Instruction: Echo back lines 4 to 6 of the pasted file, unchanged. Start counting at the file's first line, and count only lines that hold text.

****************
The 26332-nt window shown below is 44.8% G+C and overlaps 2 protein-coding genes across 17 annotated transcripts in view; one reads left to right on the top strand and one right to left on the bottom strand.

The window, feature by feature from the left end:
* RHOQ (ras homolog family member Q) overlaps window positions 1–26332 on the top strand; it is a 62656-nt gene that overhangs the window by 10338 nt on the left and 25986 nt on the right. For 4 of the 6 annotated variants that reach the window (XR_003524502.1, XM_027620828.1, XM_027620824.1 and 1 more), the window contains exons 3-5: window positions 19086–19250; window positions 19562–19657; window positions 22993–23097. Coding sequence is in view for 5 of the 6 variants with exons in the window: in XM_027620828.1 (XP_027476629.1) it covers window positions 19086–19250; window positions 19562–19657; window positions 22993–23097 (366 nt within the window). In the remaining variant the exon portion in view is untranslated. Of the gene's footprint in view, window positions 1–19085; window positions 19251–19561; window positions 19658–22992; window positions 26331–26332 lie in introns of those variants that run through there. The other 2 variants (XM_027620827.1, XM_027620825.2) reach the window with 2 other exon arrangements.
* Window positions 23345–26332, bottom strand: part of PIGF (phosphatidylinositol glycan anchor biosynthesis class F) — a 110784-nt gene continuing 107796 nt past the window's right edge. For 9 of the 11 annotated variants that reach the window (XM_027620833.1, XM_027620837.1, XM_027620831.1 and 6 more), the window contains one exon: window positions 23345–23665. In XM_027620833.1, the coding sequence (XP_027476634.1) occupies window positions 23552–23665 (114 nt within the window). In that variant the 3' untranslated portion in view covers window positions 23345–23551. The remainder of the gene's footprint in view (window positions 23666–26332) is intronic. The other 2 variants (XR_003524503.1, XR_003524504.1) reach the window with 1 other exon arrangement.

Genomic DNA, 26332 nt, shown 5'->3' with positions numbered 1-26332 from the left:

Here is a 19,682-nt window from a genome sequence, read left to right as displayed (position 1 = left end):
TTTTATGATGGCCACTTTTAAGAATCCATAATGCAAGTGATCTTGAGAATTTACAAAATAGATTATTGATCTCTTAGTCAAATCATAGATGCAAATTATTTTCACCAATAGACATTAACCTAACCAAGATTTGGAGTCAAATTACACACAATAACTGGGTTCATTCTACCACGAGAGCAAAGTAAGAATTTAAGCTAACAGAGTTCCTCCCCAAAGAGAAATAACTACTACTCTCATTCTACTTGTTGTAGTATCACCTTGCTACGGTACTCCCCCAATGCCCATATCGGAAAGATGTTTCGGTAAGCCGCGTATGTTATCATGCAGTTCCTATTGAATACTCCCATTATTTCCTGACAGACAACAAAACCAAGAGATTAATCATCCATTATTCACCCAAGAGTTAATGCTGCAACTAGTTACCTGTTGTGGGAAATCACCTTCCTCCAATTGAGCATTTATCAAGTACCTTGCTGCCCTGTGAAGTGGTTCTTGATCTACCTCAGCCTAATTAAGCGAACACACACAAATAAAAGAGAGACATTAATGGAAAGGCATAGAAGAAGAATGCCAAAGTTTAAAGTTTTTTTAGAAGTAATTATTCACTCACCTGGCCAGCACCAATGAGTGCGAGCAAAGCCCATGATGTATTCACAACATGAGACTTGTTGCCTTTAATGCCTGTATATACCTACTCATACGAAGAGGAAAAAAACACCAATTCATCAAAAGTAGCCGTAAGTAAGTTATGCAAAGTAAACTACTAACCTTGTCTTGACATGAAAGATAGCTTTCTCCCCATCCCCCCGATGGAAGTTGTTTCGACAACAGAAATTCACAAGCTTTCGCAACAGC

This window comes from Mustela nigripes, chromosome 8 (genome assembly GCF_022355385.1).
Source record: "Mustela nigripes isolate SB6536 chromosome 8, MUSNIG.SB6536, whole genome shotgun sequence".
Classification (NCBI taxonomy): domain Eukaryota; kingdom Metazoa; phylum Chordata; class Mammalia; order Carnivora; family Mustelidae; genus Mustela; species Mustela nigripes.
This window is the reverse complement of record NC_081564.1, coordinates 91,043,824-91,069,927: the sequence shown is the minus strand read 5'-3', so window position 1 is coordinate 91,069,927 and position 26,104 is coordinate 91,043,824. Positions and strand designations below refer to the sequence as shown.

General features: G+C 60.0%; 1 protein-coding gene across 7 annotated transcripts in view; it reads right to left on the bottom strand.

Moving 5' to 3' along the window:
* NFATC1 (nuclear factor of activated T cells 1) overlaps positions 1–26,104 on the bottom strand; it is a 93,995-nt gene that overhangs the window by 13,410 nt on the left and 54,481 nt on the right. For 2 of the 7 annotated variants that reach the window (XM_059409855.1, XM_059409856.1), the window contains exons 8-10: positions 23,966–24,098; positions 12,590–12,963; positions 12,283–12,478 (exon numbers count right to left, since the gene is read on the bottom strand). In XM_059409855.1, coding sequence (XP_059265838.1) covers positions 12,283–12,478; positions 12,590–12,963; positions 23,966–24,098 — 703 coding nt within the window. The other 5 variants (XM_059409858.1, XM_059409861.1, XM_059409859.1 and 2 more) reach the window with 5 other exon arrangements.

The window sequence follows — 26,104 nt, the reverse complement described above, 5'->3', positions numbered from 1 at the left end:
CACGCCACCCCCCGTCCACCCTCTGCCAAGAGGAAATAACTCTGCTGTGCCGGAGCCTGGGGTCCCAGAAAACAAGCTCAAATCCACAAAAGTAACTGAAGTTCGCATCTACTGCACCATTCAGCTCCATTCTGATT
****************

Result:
* Window positions 23345–26332, bottom strand: part of PIGF (phosphatidylinositol glycan anchor biosynthesis class F) — a 110784-nt gene continuing 107796 nt past the window's right edge. For 9 of the 11 annotated variants that reach the window (XM_027620833.1, XM_027620837.1, XM_027620831.1 and 6 more), the window contains one exon: window positions 23345–23665. In XM_027620833.1, the coding sequence (XP_027476634.1) occupies window positions 23552–23665 (114 nt within the window). In that variant the 3' untranslated portion in view covers window positions 23345–23551. The remainder of the gene's footprint in view (window positions 23666–26332) is intronic. The other 2 variants (XR_003524503.1, XR_003524504.1) reach the window with 1 other exon arrangement.

Genomic DNA, 26332 nt, shown 5'->3' with positions numbered 1-26332 from the left:

Here is a 19,682-nt window from a genome sequence, read left to right as displayed (position 1 = left end):